K. Le Mloyne had wakened enrly tha
first morning in his new quarters. Bv
cause lie was young and very stronj
he wakened to a certain lightness u
spirit. Butt he grew depressed asI I
prepared for the oflice. He told hin
self savagely, its he put oi his shabb
clothing, that, having sought for pec
lin(] now found It, Ie was an iass fo
"I Do't Tink Likethe dea, H'
resntngit.Th toube as 0
his forefthrs. Lie thedeae wHt
resaninig given up tvryhbng els, K
of otnae. thate~iii of'ur, a figurta
gent. leo had benttooebusy orwo n: be
hirt fofa his. i' e Iodd ed peare ilth
fi dl loathainp ydlfo h
ihat-hourg worin Il)hvryt thagee re
i.e M~y~ea had dr em ped loream
had notingi. V to doI' wit rhe, ifigrau
line lsie work eed at( hisy tak. om
entfua nd evenws o hidl quAsi
morning app2 ti t ol find nouy fa li
w'it -heoi erexcig tidinexi f th c
pl. ome thof1( then "med e"-th
hatrelt' g tmme forwt the-vigure, bu
vartu somatell. faiiihsliaiesmma of se
witha Tlse K. wore Mayn hisselw
lieuplouslyaolte bt Mres.ervee'H
The fderans nt to(let (the Streel
ientrofch on111 l his wretchdness.tecaux
he hadilcoi e tl)ie there was1( 1no reau
sont h it shou-res dptin im.1i5o ut h
wsveroiy poite Whent te daf-1n
dumb book tngent wrote somiethiimr on
Peneil pad ar-' -4 ' nward him,
he replied in kind.
"We are very glad to welcome you to
the McKee failly," was what was
writlen onl the puld.
"Very happy, indeed, to be with you,"
wr'ote back Le Mloyne-aind renlized
Willi it sort of shock that he meait It.
The kindly greeting had touched him.
The greelting and the breakfast cheered
himl also, lie had evidently 11111de some
headway with Tillie.
"Don't you want a toothpick?" she
asked, as he went out.
In K's previous walk of life there
had been no toothpicks; or, if there
were lainy, they were kept, along with
the familly scanduls, in a closet. But
nearly a year of buffeting about had
tuight him many things. lie took one,
aitd[ placed it nonchalantly in his waist
coat pocket, as he had seen the others
Change wias it the very air of the
Street that .Jutte morning. It was in
Harriet, asserting her right to live;
in Sidney, planning with eager eyes a
life of service which did not include
Joe; In K. Le Moyne, who had built
up at wall between himself and the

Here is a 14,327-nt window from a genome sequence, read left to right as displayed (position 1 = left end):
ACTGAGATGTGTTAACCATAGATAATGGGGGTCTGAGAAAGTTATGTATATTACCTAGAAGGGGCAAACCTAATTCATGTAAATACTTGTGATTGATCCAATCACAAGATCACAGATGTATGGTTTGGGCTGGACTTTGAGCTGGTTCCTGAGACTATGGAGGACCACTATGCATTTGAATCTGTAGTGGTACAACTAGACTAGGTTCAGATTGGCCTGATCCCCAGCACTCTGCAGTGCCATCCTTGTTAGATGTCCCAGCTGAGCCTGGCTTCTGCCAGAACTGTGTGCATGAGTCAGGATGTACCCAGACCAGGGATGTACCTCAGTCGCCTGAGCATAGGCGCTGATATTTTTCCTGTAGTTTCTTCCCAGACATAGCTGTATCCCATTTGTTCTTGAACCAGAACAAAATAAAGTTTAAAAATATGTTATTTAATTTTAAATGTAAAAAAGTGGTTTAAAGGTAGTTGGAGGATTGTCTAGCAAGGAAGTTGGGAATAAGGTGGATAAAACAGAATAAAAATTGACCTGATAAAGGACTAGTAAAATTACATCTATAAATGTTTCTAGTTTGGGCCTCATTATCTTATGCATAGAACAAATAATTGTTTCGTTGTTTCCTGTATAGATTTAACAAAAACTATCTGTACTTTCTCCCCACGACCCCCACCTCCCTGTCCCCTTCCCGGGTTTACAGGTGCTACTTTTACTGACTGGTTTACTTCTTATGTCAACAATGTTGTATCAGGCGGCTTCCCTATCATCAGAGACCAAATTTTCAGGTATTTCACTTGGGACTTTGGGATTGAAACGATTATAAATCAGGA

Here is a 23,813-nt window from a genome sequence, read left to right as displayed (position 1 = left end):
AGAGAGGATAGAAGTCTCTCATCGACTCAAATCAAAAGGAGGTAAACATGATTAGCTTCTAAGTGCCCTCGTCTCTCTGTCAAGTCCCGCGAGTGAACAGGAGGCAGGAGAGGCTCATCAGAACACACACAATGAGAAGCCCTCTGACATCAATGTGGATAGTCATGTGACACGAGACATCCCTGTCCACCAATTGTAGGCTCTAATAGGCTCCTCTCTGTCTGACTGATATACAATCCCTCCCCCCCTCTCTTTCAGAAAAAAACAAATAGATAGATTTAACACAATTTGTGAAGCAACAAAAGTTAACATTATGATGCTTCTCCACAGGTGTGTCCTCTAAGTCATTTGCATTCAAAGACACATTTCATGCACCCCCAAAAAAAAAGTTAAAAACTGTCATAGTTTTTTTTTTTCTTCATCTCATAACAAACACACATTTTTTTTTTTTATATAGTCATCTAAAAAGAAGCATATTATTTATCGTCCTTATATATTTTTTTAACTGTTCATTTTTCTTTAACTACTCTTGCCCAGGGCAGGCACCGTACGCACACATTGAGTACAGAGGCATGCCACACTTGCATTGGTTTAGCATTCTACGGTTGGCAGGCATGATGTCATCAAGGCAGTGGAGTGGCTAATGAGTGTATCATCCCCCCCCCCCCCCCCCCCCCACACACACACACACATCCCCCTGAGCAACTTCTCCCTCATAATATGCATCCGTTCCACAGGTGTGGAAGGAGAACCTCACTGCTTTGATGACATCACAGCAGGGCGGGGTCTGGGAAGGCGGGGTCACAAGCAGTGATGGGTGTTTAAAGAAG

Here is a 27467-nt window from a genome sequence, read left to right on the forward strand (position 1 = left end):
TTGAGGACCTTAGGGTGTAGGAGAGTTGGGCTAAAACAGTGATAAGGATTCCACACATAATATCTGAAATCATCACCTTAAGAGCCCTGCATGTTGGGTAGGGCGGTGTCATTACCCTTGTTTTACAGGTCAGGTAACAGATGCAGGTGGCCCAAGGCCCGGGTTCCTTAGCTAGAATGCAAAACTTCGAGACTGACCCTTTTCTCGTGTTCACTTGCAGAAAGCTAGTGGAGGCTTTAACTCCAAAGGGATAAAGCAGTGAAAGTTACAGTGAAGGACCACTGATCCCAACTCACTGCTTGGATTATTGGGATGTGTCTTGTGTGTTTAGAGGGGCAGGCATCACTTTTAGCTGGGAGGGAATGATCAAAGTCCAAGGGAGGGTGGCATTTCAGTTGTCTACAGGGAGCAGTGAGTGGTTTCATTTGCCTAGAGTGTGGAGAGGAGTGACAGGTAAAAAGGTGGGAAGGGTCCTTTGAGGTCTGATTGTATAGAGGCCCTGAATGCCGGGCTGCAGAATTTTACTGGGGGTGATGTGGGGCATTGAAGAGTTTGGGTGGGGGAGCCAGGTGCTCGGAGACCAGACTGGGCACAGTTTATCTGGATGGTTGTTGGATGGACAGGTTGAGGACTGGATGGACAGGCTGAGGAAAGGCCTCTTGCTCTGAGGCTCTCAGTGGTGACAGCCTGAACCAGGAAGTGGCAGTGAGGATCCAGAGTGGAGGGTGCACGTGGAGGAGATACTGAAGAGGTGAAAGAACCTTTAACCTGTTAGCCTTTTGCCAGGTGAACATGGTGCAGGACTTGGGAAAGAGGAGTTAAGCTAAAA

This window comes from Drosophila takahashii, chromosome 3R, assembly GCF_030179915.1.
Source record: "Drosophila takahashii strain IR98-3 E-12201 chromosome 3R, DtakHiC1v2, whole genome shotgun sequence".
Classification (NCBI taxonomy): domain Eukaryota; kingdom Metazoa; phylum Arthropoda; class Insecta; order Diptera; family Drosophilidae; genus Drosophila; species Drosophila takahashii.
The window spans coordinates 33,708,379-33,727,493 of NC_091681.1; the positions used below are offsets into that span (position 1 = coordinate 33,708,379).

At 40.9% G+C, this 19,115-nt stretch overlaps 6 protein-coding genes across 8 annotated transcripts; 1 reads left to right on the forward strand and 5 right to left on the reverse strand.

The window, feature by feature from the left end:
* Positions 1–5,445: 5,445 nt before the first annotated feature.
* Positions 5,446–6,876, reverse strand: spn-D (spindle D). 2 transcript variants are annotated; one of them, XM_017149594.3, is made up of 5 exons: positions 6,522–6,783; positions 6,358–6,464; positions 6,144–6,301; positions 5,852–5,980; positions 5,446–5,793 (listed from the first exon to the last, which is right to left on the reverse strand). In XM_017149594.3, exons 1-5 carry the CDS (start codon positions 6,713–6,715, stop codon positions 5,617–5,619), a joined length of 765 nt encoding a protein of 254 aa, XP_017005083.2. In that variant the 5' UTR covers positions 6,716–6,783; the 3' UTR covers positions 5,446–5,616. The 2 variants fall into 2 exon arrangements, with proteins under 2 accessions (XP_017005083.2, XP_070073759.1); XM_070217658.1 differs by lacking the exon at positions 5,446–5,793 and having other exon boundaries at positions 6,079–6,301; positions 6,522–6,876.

world, and wias seeing It demolished by
a deaf-anld-dumiltb book agent whtose
wealion was a lead penell pad!
And yet, for a week nothing hap
pened. Joe came in the evenings and
sat on the steps witi Sidney, his htoni
est heart in hIs eyes. Ana, no longer
sulky, accepted with childlike faith
Sidney's statement that "they'd get
along; she had at splendid scheme,"
and took to helping Harriet in her
preparations for leaving. And K. Le
Moyne, finding his little roomn hot in
the evenings and not wishing to in
trude on the two on the doorstep, took
to reading his paper iI the park, and
after twilight to long, rapid walks out
into the country. The walks satislled
the craving of his active body for ex
ercise, and tired him so he could sleep.
When K. was sure that the boy had
gone, ie would turn back toward the
Street. Soime of tite heaviness of hIs
spirit always left him at sight of the
little house. Its kindly atmosphere
seemed to reach out and envelop.
Within was order and quiet, tite fresh
ness of his turned-down bed, the tidi
ness of his ordered garments.
Life, that had seemed. so simple, had
grown very compileated for Sidney.
There was her mother to break tile
news to, ind Joe. Ilarriet would til
prove, she felt ; but these others ! To
assure Anna that site must manage
alone for three years, in order to be
happy and con fortible aftlerwatrd
that was hard enough. But to tell
,oe that she wits phitanlg a future
t without him, to destroy the light lit hi
blue eyes-that hurt.
, * * * * * * *
f After mill, she toldI K. tirst. one Fri
e day evening, comieg homte late as
u- Usual, he found her on the doorsiep,
y and Joe gone. Site moved over bospl
e tably. The moon had waxed and wanted,
r and the Street was dark. The colored
man who drove Doctor Ed in the old
buggy on his daily rounds had brought
out the hose and sprinkled the street.
Withill this zone of freshness, of wet
asphalt and dripping glitters, Sidney
sat, cold and silent.'
"I'letse sit down. It is cool inow.
My iden of luxury Is to haive tle Str'eet
sp~rinkledI on at hot ighit."
K. disposedt of his long legs on t he
steps, lie wais tryinig to it his owit
hh'ens of Iluxutry to a gatrden hose andt
a city street.
''I? 1 (10 ai mtitiiniu of lnhor for a
"liut yoi uwork ait night, dlon't you ?"
K.. wast nti vely hontest, ie hiesi tat
"No, Miss i'atge.."
"But yotu go (out e'very eveing !"
Suddenly thlie truthI hturst on her.
"Oh, dlear !"' slit said. "I dot lhe
lieve-why, how silly oIf you I"
K. was1 mtost uncomtiifor'tablle.
"Itetly, I lIke it."' he' protestedl. "I
evening I wanit to walk. I rumbnlle
tarouind the park aind see hovers on
benches-it's rather t hilling."
QuIte suddenly Sidney Itaughted.
"How very nice you tire !" sihe said
"tand how abs)urd( ! Dont't you knuow
tthat, if you insist oni walking the
streets antd partks att ntight btcaluse Joe
Dritnumiond is here, I shalh have to tell
htimi not to ('omte?"
This did no11tfollow, to K.'s mtind.
''Tey htad rathier n htentetd ar'gumnent
over it, atnd bleenmte tmuch better ac
"If' I were enagied to himit," Sidlney
enided, lier cheeks very pin1k, "1--I
maighit utnderstamlti. lBut, as I am itot~-"
''Alh !"' stid K., it trille untsteadilhy.
"So you it tre not ?"